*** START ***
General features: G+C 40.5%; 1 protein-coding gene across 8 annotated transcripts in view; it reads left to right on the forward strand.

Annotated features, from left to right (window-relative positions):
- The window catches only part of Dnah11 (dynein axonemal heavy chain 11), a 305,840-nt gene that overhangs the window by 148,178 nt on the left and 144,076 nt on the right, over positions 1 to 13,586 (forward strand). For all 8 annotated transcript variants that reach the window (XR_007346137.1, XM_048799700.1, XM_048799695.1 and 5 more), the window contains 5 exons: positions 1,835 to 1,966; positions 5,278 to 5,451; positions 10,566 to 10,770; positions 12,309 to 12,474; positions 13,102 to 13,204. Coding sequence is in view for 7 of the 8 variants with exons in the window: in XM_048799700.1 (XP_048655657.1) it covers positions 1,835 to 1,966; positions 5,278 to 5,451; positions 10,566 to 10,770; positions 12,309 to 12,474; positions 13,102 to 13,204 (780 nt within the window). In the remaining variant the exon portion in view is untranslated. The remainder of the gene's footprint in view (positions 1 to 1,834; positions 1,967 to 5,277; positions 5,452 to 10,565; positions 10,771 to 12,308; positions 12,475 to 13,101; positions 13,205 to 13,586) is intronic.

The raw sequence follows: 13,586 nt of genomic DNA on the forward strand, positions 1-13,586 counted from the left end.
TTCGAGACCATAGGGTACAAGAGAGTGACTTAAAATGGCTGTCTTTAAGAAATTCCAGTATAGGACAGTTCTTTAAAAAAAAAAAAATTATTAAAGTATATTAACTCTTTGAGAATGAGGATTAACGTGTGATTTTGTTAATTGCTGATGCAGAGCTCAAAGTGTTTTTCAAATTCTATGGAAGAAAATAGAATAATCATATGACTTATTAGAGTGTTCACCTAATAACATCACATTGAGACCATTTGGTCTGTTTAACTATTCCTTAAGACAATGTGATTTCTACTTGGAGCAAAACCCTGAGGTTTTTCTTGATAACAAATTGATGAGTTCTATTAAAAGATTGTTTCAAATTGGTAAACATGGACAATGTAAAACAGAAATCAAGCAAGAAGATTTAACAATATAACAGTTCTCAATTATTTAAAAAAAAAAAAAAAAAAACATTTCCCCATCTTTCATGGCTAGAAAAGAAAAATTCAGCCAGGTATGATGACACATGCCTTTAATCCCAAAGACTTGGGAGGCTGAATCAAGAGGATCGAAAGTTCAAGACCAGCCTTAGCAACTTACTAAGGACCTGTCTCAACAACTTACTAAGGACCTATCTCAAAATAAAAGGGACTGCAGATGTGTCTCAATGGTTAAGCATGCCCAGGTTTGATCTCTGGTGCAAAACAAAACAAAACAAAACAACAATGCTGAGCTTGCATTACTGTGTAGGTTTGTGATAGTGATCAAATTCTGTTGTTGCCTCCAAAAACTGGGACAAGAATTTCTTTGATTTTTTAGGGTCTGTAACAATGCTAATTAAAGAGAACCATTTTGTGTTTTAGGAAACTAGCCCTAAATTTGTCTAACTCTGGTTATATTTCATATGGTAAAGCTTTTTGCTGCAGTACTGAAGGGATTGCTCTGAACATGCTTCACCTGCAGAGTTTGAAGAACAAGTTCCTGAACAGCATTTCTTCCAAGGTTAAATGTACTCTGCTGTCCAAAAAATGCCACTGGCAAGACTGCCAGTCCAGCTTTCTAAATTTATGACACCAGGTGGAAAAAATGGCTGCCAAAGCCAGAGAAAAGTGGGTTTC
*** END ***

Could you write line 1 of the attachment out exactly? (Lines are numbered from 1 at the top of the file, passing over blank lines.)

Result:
General features: G+C 40.5%; 1 protein-coding gene across 8 annotated transcripts in view; it reads left to right on the forward strand.